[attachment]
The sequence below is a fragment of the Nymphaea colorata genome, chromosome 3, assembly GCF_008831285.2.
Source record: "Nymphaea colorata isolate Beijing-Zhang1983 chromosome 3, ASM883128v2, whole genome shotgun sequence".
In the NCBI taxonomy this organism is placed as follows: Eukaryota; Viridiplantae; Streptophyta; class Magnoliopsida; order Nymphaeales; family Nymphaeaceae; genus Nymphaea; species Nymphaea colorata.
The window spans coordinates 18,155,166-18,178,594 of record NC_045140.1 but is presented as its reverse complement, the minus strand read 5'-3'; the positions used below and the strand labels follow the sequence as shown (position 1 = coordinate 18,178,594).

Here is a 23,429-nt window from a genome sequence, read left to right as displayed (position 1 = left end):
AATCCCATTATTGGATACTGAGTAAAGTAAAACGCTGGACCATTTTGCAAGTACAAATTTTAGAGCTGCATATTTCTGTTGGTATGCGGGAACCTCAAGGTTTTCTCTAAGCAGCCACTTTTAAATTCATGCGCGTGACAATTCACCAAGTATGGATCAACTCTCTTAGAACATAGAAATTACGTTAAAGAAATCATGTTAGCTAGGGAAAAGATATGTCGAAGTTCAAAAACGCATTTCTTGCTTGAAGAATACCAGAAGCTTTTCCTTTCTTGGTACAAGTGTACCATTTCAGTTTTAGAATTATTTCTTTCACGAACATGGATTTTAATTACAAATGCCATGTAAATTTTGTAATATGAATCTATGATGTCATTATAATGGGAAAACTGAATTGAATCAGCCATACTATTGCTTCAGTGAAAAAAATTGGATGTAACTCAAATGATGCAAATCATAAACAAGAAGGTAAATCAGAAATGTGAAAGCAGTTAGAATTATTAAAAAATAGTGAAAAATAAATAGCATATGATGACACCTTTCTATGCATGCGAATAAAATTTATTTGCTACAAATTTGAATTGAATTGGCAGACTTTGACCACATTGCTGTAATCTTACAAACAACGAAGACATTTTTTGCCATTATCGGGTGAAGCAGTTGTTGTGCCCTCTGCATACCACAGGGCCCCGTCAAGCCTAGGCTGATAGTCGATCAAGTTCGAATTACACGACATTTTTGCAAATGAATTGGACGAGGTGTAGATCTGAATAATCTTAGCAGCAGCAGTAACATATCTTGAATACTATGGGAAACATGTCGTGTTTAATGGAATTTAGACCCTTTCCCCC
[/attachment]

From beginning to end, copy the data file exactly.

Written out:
The sequence below is a fragment of the Nymphaea colorata genome, chromosome 3, assembly GCF_008831285.2.
Source record: "Nymphaea colorata isolate Beijing-Zhang1983 chromosome 3, ASM883128v2, whole genome shotgun sequence".
In the NCBI taxonomy this organism is placed as follows: Eukaryota; Viridiplantae; Streptophyta; class Magnoliopsida; order Nymphaeales; family Nymphaeaceae; genus Nymphaea; species Nymphaea colorata.
The window spans coordinates 18,155,166-18,178,594 of record NC_045140.1 but is presented as its reverse complement, the minus strand read 5'-3'; the positions used below and the strand labels follow the sequence as shown (position 1 = coordinate 18,178,594).

Here is a 23,429-nt window from a genome sequence, read left to right as displayed (position 1 = left end):
AATCCCATTATTGGATACTGAGTAAAGTAAAACGCTGGACCATTTTGCAAGTACAAATTTTAGAGCTGCATATTTCTGTTGGTATGCGGGAACCTCAAGGTTTTCTCTAAGCAGCCACTTTTAAATTCATGCGCGTGACAATTCACCAAGTATGGATCAACTCTCTTAGAACATAGAAATTACGTTAAAGAAATCATGTTAGCTAGGGAAAAGATATGTCGAAGTTCAAAAACGCATTTCTTGCTTGAAGAATACCAGAAGCTTTTCCTTTCTTGGTACAAGTGTACCATTTCAGTTTTAGAATTATTTCTTTCACGAACATGGATTTTAATTACAAATGCCATGTAAATTTTGTAATATGAATCTATGATGTCATTATAATGGGAAAACTGAATTGAATCAGCCATACTATTGCTTCAGTGAAAAAAATTGGATGTAACTCAAATGATGCAAATCATAAACAAGAAGGTAAATCAGAAATGTGAAAGCAGTTAGAATTATTAAAAAATAGTGAAAAATAAATAGCATATGATGACACCTTTCTATGCATGCGAATAAAATTTATTTGCTACAAATTTGAATTGAATTGGCAGACTTTGACCACATTGCTGTAATCTTACAAACAACGAAGACATTTTTTGCCATTATCGGGTGAAGCAGTTGTTGTGCCCTCTGCATACCACAGGGCCCCGTCAAGCCTAGGCTGATAGTCGATCAAGTTCGAATTACACGACATTTTTGCAAATGAATTGGACGAGGTGTAGATCTGAATAATCTTAGCAGCAGCAGTAACATATCTTGAATACTATGGGAAACATGTCGTGTTTAATGGAATTTAGACCCTTTCCCCC